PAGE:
WEAU | Eau Claire, Wisconsin | News

Officers say armed police in every school would be costly

LA CROSSE, Wis. (WEAU) -- After a week of silence, the National Rifle Association came out Friday to react to last week's deadly school shooting.

NRA CEO Wayne Lapierre held a news conference in Washington, DC.

He said last Friday’s shootings were tragic and blamed lack of government action and media outlets for the rising rate of gun violence in this country.

He also said his organization will fund a committee to look into the possibility of posting armed guards at all of the nation's schools.

"The only way to stop a monster from killing our kids is to be personally involved and invested in a plan of absolute protection. The only thing that stops a bad guy with a gun, is a good guy with a gun,” said Lapierre.

Law enforcement leaders agree that something must be done to stop the violence. But is the NRA’s solution of putting an armed officer in every school viable?

The sound of it may be alarming to some parents, but most schools already do it, like at Central High School in La Crosse.

They have a student resource officer, much like other schools within the La Crosse School District.

“I think with an SRO in the school, I think as far as violence I think it’s a deterrent not only from the concerns of people from the outside coming in but also the kids in school,” said Officer Rick Pfennig with the La Crosse Police Department. He’s been Central’s school resource officer for around eight years.

But the cost of a school resource officer can be pricey.

“La Crosse County alone has over 30 schools, public schools and if we start including private schools, daycare centers that our children are at, it’s going to be very costly,” said chief deputy Jeff Wolf with La Crosse County Sheriff’s Department. “I don’t know if having every school (have an armed officer) is going to be a solution, it might be a deterrent in some ways.”

To save on money the NRA proposed having trained and certified volunteers do the job.

“Volunteers are a good idea. Former law enforcement officers whatever it may be, we need to come up with some type of solution so that it doesn’t happen in our community as well,” said Wolf.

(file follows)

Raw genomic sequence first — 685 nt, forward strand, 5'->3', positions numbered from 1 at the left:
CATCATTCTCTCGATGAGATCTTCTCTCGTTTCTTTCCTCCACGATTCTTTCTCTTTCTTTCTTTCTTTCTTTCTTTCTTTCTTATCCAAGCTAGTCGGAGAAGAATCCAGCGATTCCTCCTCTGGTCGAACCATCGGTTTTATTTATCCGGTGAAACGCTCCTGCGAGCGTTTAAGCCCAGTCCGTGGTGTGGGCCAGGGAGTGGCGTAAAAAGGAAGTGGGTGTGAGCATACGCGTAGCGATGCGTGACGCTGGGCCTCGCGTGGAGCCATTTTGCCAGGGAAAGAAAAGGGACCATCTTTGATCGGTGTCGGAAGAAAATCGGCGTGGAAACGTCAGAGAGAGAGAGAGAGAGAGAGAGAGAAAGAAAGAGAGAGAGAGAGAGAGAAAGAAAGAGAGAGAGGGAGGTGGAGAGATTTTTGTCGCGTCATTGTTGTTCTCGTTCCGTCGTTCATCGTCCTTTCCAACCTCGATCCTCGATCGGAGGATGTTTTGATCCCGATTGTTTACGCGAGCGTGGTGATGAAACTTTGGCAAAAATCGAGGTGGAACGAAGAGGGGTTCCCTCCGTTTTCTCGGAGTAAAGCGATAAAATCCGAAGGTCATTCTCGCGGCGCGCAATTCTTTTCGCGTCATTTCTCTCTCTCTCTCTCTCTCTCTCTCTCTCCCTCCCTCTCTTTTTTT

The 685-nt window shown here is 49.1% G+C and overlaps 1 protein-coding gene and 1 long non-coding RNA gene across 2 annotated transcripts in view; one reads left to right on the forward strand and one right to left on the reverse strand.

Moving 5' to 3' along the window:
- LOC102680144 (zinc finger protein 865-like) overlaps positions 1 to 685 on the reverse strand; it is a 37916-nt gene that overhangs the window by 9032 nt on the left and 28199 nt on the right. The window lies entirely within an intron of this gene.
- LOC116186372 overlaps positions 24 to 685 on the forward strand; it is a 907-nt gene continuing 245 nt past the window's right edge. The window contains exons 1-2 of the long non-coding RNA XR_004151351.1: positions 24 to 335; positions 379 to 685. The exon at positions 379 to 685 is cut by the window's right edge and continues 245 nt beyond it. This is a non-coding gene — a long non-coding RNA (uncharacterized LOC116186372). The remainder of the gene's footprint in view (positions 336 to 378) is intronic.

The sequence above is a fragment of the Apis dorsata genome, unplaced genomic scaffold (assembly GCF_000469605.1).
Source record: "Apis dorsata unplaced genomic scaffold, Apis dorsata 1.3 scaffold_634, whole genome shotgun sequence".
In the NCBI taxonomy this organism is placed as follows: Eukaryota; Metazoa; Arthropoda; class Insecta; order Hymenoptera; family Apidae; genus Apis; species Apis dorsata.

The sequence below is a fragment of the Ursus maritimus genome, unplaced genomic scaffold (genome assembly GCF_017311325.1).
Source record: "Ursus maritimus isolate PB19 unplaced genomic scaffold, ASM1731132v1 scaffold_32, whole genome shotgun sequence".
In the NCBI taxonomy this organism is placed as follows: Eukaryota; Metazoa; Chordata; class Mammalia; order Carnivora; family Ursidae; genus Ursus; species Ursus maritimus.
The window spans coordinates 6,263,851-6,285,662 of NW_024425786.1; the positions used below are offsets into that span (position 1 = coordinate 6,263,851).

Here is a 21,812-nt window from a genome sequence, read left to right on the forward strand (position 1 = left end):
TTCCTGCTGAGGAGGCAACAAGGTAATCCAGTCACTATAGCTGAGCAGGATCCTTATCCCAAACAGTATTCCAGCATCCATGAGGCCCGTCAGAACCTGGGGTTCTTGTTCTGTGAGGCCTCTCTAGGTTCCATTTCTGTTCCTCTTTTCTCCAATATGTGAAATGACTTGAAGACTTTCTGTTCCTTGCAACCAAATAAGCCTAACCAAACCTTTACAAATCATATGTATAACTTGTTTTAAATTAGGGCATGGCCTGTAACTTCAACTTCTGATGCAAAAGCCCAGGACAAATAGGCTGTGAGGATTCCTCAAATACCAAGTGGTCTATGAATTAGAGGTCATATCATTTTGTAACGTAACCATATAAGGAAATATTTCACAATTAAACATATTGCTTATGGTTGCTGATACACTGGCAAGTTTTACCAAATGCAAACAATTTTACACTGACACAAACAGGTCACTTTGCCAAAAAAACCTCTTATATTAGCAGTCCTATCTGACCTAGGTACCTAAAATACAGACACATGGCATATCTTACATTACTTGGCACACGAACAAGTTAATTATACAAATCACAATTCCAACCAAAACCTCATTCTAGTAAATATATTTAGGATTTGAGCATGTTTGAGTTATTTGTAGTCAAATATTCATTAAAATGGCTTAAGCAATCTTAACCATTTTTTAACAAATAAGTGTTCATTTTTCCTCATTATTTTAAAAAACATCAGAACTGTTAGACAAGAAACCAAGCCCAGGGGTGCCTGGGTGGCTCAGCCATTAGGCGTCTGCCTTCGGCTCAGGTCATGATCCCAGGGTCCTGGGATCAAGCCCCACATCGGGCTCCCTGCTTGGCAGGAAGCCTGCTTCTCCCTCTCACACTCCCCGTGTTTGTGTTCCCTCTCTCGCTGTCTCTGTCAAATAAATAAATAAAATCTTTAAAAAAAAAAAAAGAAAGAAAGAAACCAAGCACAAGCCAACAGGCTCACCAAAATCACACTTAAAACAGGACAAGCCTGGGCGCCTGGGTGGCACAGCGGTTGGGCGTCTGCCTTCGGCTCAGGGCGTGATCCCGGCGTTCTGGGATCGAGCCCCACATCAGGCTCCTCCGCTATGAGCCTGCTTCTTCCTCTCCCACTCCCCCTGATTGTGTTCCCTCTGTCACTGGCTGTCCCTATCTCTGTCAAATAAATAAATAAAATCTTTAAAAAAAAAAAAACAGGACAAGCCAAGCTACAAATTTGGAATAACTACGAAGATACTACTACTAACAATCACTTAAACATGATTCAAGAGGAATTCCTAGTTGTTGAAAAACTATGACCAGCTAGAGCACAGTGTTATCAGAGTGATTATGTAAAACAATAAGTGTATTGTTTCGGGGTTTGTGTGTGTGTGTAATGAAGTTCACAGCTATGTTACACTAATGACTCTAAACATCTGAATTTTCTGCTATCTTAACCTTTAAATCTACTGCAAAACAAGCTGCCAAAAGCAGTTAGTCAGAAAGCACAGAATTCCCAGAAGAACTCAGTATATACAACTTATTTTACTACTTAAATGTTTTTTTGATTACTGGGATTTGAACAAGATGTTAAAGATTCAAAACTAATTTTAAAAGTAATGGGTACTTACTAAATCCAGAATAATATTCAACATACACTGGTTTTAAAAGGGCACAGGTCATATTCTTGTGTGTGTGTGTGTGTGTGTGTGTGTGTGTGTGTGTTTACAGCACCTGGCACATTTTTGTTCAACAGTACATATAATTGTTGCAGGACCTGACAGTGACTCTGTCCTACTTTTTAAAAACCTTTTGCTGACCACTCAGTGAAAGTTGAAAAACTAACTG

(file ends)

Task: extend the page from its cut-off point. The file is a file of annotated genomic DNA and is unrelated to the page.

But volunteer officers can potentially lead to more problems.

“Yes you’re there to help and you’re putting yourself out there but on the other end of the spectrum, it’s the liability,” said Pfennig.

One of the other issues is mental health and how it must be brought to light, said Wolf.

“I think we also need to look at the mental health situation in our country and try to come up with some type of solution for these individuals doing these acts,” said Wolf.

And there are also talks of the ease and accessibility of automatic rifles.

“Even folks out there with mental health issues, what is the answer to being able to avoid people getting their hands on them,” said Pfennig. “I don’t know that but this is a sad situation where that happened to be the case, where he was having some issues, and was able to get his hands on his mom’s weapons.”

Discussion continues on having teachers carry fire arms in the case of an unwanted intruder inside a classroom. But that’s a topic that needs more discussion, said Wolf.

“It’s been talked about for several years, I think even since Columbine, about arming teachers or staff personnel. I don’t know if that’s an option. The people in the education community need to get together and talk and see if that’s even a possibility,” said Wolf.

Pfennig said automatic rifles should be harder to obtain by the public and schools need to improve on their security system if possible.

“The school district working with the police departments, police department having accessibility to the security systems at the school is another big plus,” said Pfennig.


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